What Sort Of Arch Support Do I Need?
What sort of arch support do you need? It depends on the arches of your feet.
Ideally, good work boots should be sort of like a good mattress. There should be cushioning, but there should be support too. Additionally, a good pair of work boots must also stabilize your feet; if your ankle rolls easily, that means you do not have adequate stability.
So, in order to find out...you need to get to know your feet, and specifically your arches. Look at the middle of your foot. If there seems to be a little bit of an arch to it, you probably have normal arches. If you have very little, if your foot appears flat, you probably don't have much of an arch; you may have flat feet. And if it looks like your foot is curling even though you're holding it out straight, you have high arches.
Put another way...how do your shoes wear? You lose tread over time, of course, but what pattern does it take? Do your shoe soles wear out evenly? Or do you notice outer or inner tread wears away faster? If your shoes or boots wear on the outside edge, then you are supinating (high arches) as you walk. If they wear on the inside, you're overpronating due to flatter feet.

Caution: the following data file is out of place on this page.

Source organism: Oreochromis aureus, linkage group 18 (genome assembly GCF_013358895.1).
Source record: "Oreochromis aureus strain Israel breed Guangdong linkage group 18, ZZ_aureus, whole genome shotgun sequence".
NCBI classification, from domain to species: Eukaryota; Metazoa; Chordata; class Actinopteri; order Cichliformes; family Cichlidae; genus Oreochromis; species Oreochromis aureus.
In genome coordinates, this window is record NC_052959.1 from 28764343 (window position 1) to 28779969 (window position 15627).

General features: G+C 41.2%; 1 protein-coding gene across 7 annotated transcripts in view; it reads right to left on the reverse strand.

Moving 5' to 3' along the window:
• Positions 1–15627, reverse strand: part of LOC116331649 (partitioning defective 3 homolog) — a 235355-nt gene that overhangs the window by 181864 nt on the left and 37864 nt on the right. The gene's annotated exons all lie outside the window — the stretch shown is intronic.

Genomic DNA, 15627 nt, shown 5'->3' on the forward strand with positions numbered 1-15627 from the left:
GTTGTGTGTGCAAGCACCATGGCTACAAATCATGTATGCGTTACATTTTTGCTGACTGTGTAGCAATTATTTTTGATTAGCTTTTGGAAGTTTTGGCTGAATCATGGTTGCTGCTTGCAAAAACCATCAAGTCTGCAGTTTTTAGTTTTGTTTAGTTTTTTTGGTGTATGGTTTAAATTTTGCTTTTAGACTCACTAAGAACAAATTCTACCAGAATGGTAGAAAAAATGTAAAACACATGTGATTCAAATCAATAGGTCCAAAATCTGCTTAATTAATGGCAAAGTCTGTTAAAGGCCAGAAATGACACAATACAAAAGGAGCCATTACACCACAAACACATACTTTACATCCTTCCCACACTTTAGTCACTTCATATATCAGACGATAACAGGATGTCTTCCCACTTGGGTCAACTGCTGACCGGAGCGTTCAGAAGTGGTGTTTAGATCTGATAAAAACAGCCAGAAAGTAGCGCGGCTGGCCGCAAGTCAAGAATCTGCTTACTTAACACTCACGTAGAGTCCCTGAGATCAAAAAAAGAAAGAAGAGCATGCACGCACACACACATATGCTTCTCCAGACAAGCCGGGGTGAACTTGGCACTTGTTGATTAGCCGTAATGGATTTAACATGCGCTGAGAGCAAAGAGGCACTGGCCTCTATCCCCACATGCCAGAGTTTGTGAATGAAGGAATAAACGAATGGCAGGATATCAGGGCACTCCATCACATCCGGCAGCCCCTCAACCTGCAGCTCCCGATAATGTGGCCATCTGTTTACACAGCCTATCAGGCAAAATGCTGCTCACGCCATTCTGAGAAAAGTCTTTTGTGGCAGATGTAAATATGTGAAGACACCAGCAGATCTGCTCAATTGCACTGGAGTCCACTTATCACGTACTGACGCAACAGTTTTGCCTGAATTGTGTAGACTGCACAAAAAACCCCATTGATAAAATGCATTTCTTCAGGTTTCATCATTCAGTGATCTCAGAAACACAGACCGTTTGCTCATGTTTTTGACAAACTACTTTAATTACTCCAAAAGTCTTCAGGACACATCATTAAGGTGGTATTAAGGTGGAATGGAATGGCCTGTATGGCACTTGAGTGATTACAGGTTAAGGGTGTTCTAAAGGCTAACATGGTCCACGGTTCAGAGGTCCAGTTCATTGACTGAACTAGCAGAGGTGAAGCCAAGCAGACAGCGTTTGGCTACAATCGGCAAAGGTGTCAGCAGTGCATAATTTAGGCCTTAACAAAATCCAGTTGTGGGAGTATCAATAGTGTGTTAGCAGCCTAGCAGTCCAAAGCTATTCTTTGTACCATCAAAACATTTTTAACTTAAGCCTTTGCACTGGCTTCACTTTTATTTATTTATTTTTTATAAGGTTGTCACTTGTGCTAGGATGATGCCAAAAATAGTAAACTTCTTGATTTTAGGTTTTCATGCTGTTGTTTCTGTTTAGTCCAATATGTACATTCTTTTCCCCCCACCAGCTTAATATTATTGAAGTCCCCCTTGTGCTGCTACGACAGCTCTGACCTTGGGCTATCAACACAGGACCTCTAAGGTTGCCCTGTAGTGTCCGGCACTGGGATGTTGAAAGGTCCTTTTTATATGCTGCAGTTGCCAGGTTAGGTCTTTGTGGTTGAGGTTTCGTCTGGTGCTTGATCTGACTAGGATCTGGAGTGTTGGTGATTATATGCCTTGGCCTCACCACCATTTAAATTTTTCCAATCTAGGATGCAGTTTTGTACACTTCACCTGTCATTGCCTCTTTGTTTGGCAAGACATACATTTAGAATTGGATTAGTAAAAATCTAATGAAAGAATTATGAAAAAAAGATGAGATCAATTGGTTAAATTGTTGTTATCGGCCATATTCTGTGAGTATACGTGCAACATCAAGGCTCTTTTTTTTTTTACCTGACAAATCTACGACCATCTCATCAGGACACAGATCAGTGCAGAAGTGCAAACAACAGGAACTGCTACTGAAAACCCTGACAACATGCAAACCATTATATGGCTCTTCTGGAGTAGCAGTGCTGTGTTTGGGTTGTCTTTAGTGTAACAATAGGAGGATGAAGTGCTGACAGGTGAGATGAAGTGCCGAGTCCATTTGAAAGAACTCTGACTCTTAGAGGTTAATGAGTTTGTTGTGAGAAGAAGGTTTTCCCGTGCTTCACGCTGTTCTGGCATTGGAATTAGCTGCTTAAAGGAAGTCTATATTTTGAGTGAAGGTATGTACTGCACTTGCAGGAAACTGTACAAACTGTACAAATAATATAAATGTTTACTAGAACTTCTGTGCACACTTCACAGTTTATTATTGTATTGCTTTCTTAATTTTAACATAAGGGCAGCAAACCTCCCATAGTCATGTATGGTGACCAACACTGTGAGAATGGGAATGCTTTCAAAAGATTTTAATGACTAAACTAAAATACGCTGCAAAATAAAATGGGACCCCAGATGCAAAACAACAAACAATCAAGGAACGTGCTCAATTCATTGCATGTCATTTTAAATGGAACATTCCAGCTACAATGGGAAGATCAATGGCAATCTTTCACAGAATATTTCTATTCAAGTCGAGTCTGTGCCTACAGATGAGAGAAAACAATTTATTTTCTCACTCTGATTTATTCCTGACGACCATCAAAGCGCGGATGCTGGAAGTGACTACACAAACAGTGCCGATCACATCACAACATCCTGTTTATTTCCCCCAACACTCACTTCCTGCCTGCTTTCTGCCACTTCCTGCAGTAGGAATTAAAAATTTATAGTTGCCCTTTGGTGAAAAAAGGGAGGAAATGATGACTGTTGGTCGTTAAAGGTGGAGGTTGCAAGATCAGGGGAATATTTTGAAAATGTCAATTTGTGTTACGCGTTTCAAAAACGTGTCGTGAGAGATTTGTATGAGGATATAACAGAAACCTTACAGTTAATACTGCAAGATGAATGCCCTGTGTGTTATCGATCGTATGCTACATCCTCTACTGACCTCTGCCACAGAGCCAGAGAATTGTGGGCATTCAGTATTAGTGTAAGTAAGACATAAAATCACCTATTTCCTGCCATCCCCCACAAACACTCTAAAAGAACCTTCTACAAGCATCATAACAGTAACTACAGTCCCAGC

What should you look for with each?
High arches on feet don't flatten to the outside of the footstep. To correct it, the foot must flatten out more, meaning that neutral (as flat as possible) and flexible footwear is preferred. As the shoe flexes more than the typical model might, the foot does as well, which causes the foot to pronate a little more. Additional cushioning can also help as can custom orthotics and inserts.
For flatter feet, your feet need more rigid footwear designed for motion control or custom orthotics or inserts.
What kind of arch support you'll need for best results depends on a whole lot on your feet. Your foot's shape is going to determine what profile of arch support you'll need to get the best of your work boots.
Custom Work Boots Will Address Your Feet
In order to get the best pair of work boots for your feet, you may wish to invest in a pair of custom work boots. This way, the boot can be tailored for your feet from the ground up, including the installation of additional support in the shank if needs are. This is especially important if some motion control is necessary for you.
Custom inserts can certainly help as well, and a good maker of quality custom leather work boots will be able to provide you with this service.
A good pair of custom work boots, after all, starts with a measuring and a fitting. Doing so will get your feet measured, including tread pattern in how you walk. This way, the bootmaker can tailor a pair of boots - be they leather work boots, hunting boots or even casual boots or quality leather shoes - to your feet.
This will ensure that you and your feet are comfortable, and able to take on any imaginable job without a hitch in your step.